Lake District – A brief illustrated guide
(while the real site is under development)
The lake district covers an expanse of 2,292 square kilometres and is home to over 42,000 people. Both these numbers pale into insignificance however compared to the number of people who visit this beautiful landscape each and every year – a whopping 16 million.
It isn’t difficult to see why so many people visit this area of the UK, it’s high mountains and deep lakes setting the perfect backdrop for the quaint villages and expansive views.
Home to Sca Fell Pike, the highest mountain in England, Wastwater and Windermere – the deepest and longest lakes in England it’s understandable that it is the top destination for hillwalkers, climbers, boatsmen (and ladies) as well as people just wanting to get away from the drab urbanscapes and cities and into the countryide – and I can’t think of a better place to do it.
Towns within the Lake District:
Ambleside, situated at the head of Windermere is a popular base for mountain biking, hiking and mountaineering. It has a large number of guesthouses, pubs and restaurants as well as specialist, independent shops, so is one of the most frequented towns for people visiting overnight or for any length of time. The old market cross still marks the town centre and the most famous landmark has to be the Old Bridge House, which is two rooms and an external staircase built atop a old packhorse bridge. Originally thought to be a summerhome the building is now run by the National Trust and houses the Tourist Information Centre.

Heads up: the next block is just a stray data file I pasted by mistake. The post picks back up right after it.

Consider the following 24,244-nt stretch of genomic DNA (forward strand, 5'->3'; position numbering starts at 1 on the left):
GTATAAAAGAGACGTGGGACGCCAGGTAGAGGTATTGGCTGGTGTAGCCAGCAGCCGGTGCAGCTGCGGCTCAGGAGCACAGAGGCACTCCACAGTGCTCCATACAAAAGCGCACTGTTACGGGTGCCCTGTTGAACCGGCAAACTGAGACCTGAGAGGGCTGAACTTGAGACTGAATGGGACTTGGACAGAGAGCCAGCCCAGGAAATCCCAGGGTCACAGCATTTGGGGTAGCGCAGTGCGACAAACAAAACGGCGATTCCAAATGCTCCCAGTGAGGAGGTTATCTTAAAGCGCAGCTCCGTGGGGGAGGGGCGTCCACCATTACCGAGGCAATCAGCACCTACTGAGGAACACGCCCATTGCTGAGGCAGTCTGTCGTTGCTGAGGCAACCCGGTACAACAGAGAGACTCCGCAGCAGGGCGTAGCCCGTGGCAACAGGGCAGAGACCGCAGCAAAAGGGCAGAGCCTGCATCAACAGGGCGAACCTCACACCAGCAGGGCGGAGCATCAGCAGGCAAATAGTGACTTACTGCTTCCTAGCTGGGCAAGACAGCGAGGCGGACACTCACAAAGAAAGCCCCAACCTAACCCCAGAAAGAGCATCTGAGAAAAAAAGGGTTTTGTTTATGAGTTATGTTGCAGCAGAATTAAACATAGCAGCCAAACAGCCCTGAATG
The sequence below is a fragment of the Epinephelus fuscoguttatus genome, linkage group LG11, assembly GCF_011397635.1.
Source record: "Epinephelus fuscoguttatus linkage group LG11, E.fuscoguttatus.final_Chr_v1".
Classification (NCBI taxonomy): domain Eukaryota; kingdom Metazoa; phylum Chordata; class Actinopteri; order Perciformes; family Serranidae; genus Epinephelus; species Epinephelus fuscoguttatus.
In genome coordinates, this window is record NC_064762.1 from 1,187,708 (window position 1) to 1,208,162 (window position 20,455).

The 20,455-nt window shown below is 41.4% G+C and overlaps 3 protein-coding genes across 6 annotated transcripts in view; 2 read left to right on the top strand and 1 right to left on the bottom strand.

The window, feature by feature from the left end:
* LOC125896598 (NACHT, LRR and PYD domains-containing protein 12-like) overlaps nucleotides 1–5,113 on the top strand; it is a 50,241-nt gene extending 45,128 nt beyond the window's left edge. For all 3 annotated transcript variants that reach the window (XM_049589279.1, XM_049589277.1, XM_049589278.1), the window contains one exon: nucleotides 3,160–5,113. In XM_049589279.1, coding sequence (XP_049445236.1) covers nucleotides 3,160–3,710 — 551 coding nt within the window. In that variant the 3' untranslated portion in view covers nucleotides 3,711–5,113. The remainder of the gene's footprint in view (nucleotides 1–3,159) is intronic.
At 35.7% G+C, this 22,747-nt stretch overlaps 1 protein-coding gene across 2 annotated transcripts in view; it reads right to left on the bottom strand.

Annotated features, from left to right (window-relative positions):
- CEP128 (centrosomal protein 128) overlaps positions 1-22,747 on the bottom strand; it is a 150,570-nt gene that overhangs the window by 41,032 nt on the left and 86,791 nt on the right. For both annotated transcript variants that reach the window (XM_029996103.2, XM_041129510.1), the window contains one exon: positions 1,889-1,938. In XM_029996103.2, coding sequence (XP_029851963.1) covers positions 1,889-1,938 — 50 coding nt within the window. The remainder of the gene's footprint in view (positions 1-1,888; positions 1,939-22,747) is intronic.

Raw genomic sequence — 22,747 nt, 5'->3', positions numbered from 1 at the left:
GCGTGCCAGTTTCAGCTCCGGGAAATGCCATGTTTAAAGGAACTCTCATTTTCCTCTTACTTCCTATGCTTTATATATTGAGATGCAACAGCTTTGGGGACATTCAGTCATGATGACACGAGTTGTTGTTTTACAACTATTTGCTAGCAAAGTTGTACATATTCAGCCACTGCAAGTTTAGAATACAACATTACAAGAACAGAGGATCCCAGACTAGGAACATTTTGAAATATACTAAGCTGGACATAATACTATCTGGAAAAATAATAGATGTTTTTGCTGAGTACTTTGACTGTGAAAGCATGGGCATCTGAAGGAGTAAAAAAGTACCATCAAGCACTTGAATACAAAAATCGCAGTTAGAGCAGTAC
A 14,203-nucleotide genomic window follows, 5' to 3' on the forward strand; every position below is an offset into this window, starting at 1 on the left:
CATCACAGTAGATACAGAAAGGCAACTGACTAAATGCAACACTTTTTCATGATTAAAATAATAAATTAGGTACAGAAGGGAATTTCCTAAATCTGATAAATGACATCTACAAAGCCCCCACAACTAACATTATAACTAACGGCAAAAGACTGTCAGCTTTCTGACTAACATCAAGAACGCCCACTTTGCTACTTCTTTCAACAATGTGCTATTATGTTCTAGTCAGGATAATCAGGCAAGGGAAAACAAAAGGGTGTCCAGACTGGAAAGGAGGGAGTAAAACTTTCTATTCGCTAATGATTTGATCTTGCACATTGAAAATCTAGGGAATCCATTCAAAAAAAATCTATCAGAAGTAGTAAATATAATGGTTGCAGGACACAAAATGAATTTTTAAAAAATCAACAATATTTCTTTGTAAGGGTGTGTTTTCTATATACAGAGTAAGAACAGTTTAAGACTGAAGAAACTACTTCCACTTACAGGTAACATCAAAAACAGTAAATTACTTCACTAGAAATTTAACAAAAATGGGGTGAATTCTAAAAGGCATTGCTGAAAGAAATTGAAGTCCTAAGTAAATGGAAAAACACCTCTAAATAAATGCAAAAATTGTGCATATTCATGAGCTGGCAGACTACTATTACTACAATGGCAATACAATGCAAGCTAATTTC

Appleby, now Appleby-in-Westmorland is a traditional market town within a loop of the river Eden. Overlooked by Appleby Castle, made up of the 12th Century Keep and stunning Mansion House, the town is best known for it’s Horse Fair held annually in early June which attracts over 30,00 visitors who travel the length and breadth of the country to attend the unique festival.
Grasmere, a small village overlooked by Helm Crag, takes its name from the adjacent lake and is one of the most photographed areas of the Lake District. The home of William Wordsworth for over 14 years is famous for its Gingerbread, made to a secret recipe and sold throughout the village and surrounding areas. Grasemere Sports is an annual tradition which has been running since 1852 and is the main event for the village who welome participants from all across the district to compete in challenges such Cumberland Wrestling and fell running.
Kendal, the ‘Southern Gateway to the Lakes’ is most famous for its Mint Cake, the high-energy bars capable of helping you climb even the highest of mountains. A popular destination for visitors, especially those entering The Lakes from the south and recognisable due to the majority of building being constructed from the local grey limestone. It is home to two castles, neither of which would be very good at defending the town today, Kendal Castle dates back to the 12th Century but today is in ruins and Castle Howe, an even older castle, now just earthwork remins. The town has rows of houses dating back as far as the 1600’s but unfortunately a lot of the other historic buildings have been knocked down over the years.
Keswick is located between Derwentwater and the Skiddaw hills and is the most popular destination in the North Lakes for holidaymakers and daytrippers. Welcoming visitors for its annual Film Festival and Beer Festival, during which you can taste over 200 real ales, or try to at least. Visitor numbers for these however are tiny compared to the number of pilgrims who visit just to see the pencil museum, home of the world’s largest pencil. Be sure to add this to your itinerary if you are in the area.
Windermere and Bowness-on-Windermere, the latter being a district of the former, are commonly referred to interchangably and although they still have two distinguishable town centres the actual settlements have expanded and overlapped creating one large tourist honeypot reaching down onto the banks of the lake. The town is named after the railway which was introduced in 1847, before that it was known as Birthwaite. The railway gives easy access to visitors with a direct line from Manchester and Manchester Airport.